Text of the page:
Originally, E-Gap focused on improving access to education. But during a project that took in seven countries, the message kept coming back that there was a need for trained teachers.
Shanyn said: "So we started reading up more about teachers and decided this was the missing piece. You need less resources to train a passionate teacher than you do to build a school.
"So when we work with teachers our philosophy is that anyone can be a teacher. By definition, a teacher is someone who teaches. It doesn’t matter if you’ve got a degree, if you’re teaching a subject or just teaching one child a life skill."
E-gap started focusing on Latin America - but then they started hearing from people in Africa who asked if they could set up programmes there too.
"We had people in Kenya and Cameroon who volunteered to set things up there," she explained. "My response was 'We can’t pay you - we don’t have the funds' and they said 'We don’t care. We just want to get it set up'.
"So they started the programmes. It was mind-blowing how much work they put into this."
Keeping the overheads low is vital to E-Gap - with 91% of its income going directly to the programmes.
E-Gap has offices in the United States, Kenya and Cameroon, together with programmes operating through partnerships in Mexico, Colombia, Nigeria and Ghana. It also has students enrolled in its online programmes in the Democratic Republic of Congo, Tanzania, Afghanistan and the USA.
In Kenya, the organisation is now partnering with the United Nations refugee agency UNHCR and about 10 other nonprofits to deliver a programme in Dadaab, the world's largest refugee camp.
Dadaab has more than 143,000 children of school age. Over 80% of the camp's teachers are untrained refugees and the aim is to train 1000 of them.
Daniel Njuguna, E-Gap's country director for Kenya, said: "I believe in the fact that teachers save lives. That's why E-Gap is here in Dadaab.
"With these courses, the teachers get tutorial lessons, video clips and they can do their own assignments and get instant feedback."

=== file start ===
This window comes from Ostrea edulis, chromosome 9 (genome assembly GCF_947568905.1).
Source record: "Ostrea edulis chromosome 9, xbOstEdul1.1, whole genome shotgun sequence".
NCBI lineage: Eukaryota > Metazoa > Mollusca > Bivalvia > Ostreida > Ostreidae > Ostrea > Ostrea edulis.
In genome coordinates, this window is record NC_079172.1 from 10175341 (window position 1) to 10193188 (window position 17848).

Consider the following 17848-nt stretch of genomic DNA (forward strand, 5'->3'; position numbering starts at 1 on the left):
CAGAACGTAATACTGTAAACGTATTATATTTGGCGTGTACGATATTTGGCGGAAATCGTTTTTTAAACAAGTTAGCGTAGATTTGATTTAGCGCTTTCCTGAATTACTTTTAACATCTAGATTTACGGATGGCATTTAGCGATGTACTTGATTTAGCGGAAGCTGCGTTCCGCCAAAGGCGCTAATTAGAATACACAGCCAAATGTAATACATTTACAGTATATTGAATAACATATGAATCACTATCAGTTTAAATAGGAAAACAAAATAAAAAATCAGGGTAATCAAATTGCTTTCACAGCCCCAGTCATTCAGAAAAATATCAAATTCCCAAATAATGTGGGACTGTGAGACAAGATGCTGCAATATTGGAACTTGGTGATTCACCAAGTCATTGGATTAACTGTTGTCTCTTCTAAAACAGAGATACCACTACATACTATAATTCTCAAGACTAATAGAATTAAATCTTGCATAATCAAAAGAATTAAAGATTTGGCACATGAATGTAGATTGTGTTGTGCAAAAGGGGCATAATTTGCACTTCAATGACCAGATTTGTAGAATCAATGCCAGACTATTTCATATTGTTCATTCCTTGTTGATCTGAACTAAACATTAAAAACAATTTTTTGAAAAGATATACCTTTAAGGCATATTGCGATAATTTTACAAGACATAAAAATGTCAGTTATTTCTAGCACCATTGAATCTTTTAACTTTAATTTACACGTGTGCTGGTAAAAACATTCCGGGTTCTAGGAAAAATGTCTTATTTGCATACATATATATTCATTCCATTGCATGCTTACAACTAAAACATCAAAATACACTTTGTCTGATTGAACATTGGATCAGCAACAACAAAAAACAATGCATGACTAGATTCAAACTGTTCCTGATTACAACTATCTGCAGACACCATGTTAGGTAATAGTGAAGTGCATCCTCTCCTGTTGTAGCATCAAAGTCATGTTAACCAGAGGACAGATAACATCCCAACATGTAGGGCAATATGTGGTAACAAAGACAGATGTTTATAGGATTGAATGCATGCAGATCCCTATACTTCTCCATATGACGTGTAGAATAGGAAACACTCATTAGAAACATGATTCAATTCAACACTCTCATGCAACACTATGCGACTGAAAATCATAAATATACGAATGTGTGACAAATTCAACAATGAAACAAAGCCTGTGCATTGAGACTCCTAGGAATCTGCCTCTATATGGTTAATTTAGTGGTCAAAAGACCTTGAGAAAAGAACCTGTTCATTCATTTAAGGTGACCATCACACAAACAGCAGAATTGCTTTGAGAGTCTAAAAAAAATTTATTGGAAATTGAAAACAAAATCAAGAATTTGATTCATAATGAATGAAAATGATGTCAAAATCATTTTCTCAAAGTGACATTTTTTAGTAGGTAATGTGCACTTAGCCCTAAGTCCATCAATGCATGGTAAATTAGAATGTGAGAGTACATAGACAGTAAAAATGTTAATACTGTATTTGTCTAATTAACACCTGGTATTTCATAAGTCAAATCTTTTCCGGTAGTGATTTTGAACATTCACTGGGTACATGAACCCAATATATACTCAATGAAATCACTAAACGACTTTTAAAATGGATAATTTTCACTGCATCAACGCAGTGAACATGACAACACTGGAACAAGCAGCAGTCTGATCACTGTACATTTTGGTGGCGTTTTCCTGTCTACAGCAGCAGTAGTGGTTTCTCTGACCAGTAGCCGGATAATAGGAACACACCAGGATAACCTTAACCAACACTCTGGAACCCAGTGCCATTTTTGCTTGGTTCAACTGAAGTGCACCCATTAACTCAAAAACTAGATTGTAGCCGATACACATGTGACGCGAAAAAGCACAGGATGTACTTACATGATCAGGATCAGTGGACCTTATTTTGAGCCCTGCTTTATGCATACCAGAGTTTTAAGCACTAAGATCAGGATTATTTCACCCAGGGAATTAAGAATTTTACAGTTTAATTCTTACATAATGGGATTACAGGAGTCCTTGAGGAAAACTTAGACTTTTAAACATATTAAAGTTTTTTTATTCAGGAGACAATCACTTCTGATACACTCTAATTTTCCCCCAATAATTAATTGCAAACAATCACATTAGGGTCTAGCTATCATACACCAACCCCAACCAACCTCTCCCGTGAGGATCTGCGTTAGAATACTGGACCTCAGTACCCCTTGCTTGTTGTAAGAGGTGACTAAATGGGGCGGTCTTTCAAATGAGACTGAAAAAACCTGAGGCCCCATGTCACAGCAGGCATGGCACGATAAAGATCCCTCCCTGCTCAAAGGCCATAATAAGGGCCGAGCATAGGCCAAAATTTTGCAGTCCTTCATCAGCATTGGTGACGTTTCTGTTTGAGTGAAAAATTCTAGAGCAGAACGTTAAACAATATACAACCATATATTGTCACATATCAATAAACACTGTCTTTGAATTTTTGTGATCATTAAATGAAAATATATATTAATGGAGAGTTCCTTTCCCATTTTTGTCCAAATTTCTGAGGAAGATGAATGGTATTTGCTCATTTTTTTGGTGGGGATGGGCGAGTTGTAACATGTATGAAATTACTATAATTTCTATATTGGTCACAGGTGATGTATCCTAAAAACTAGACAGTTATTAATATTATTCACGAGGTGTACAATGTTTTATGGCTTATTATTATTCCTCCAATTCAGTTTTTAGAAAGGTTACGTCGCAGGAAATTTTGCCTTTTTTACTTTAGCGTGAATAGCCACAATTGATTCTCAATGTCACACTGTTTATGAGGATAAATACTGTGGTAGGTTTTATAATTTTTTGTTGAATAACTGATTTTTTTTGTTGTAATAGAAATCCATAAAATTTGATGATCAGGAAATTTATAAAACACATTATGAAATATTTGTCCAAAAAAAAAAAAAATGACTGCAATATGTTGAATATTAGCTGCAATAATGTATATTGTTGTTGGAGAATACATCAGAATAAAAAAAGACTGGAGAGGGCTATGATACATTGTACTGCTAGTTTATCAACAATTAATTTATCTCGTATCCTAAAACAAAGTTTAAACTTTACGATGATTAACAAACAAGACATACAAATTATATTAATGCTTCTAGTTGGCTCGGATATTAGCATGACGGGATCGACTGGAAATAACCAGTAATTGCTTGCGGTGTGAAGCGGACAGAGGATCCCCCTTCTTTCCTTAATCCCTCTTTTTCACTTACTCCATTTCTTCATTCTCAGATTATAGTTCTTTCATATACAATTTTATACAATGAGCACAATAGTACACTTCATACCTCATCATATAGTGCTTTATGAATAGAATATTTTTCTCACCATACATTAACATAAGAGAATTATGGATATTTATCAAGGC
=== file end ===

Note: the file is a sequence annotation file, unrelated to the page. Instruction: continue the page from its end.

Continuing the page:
Working with local organisations is key, said Shanyn.
"For our 3000 teachers programme, the model was to get smaller nonprofits who are working in rural communities.
"It is labour-intensive to build these relationships - sometimes you have to take a bus for two days to teach them. But we have also had luck in partnering with organisations in the settlements in northern Nigeria."
For now the focus is on training 3000 teachers - but Shanyn would love to see E-Gap grow.
"We’ve only been doing this for a few years and we are still quite small," she said.
"One of our major considerations is managing our growth so that we have a stable enough infrastructure so that we can expand our programmes.
"We want them to be worldwide, so we are looking at translating the content into French, Spanish and Arabic. Not just a language translation but a cultural one too to make sure that we’re fitting local expectations and needs.
"I would love to continue opening offices in countries. I would love to have one in Colombia and El Salvador.
"The ultimate goal is to put ourselves out of a job, right? Teacher shortage over. Refugee crisis over. That’s what we’re chipping away towards."
Shanyn took part in Theirworld's Inspiring Women series recently to mark International Women's Day. You can read the full series here.